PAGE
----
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Longhand Limit Texas Hold’em Strategy

Posted on | September 17, 2009 |

Basic Poker Strategy:
This post will introduce new card players to some basic poker strategy for longhand limit Texas Holde’em (a card game with eight or more players.)  This strategy is intended for poker beginners, and should be used in conjunction with lower limit tables, normally $3-$6.

Preflop Starting Hands:

Most beginning poker players make the fatal mistake of playing too many hands. Longhand limit Texas Hold’em is a card game that requires patience. Without needing too much strategy, your odds are the best if you simply for yourself to be dealt a quality hand. The best way to be successful is to be able to recognize when you have been dealt a good hand. To examine the different card hands you may start out with we will break potential starting hands into different groups.

Group 1:

These starting hands are the best that you can play. Optimum poker strategy dictates that you should attempt to raise or re-raise the table before the flop, especially if you hold pocket (a pair of) aces.
Each hand in group one should almost always be played, with the rare exceptions of situations where you hold an ace king or a pair of jacks, and the other players strategy makes you certain that they are holding pocket aces or pocket kings.  When you hold any hands from grouping one your goal should be to try and get as much money into the poker pot as possible before the flop. However, if you have an AK  you should be wary about raising the stakes too high too quickly, you have to get lucky and pull a pair from the deck.

Grouping II
TT, 99, AQ, KQ

The second best grouping of cards includes pocket tend, pocket nines,  ace queen and ace king. These hands are very good, but they generally aren’t the types of hands that will win you the pot outright. You normally have to get help from community cards. Even with pocket nines and pocket tens you need to at least pull a third card to complete a three of a kind.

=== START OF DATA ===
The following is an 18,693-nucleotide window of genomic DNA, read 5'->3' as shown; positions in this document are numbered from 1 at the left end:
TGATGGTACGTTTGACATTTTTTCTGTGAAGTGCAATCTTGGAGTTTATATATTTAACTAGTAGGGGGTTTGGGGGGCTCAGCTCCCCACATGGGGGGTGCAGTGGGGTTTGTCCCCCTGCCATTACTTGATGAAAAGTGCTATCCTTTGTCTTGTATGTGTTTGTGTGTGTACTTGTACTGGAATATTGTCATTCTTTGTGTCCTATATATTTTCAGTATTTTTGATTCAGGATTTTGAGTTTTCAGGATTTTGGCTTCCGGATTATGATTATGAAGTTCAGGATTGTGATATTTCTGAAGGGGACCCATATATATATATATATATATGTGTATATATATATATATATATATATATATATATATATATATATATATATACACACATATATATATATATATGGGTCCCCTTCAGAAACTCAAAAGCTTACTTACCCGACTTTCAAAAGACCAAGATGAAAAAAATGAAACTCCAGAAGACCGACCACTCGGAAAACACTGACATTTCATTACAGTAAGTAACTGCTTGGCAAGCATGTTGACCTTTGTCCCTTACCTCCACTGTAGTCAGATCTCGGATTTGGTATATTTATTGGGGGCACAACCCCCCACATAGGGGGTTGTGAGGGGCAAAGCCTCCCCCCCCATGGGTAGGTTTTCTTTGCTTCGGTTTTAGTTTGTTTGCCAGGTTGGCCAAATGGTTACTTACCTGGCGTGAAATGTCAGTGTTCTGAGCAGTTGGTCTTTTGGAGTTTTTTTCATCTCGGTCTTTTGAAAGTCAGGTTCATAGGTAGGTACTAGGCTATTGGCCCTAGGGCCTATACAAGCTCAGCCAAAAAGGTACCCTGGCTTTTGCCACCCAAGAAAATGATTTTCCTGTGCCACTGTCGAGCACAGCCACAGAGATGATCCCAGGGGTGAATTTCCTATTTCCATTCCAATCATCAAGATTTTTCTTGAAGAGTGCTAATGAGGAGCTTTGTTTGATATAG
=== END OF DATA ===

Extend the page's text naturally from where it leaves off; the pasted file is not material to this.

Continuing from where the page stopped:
Hands in group two should be played most of the time, though they generally are more successful when there are fewer players left in the pot. However, while you want to have less players in the pot, you should also be careful not to reraise the pot as these hands don’t have much value on their own. You should not call three bets with any of these hands. If somebody raises you should call, but don’t call a bet that somebody else has raised and had reraised. You shouldn’t call three bets cold because it would mean that you wouldn’t have the advantage when the flop comes, because when you call a later bet you are reacting to the other players.. You should only call one raise when your in a later position.

Grouping III
88, AJ, AT, KJ, QJ, JT, QT

These are all good hands, but they carry a risk of losing to a higher kicker card. These hands should be played often when you are in late table position with suited cards. When the cards are suited you have a much higher percentage change of winning, especially in a multi-person pot. In late position you have much better idea of where you stand in relation to the other players. If there has been heavy betting before your turn comes up it might be wise to fold as other players could have a much better hand than yours. On the other hand, if everyone has been relatively weak in their play then you might have the best hand, and you could potentially raise it.

Group IV
Cards in group four include  Ay suited (an ace with any small card of a matching suite). K>7, a king with any matching suited card greater tan seven. Pocket 7’s, 6’s, 5’s, 4’s, 3’s  and ‘2
Suited Connects: 10/9s, 98s, 87s, 76s, 10/8s, 97s, 86s,
Group four hands are different than the other hands. With these hands you want to have a large pot with many playes involved. These hands require help from the flop, and often times they turn out to be nothing. However, if you can get lucky and pull a straight, flush, or trips on the flop then you have  a chance to really make a big play. When this does happen, you want the flop to be as big as possible.


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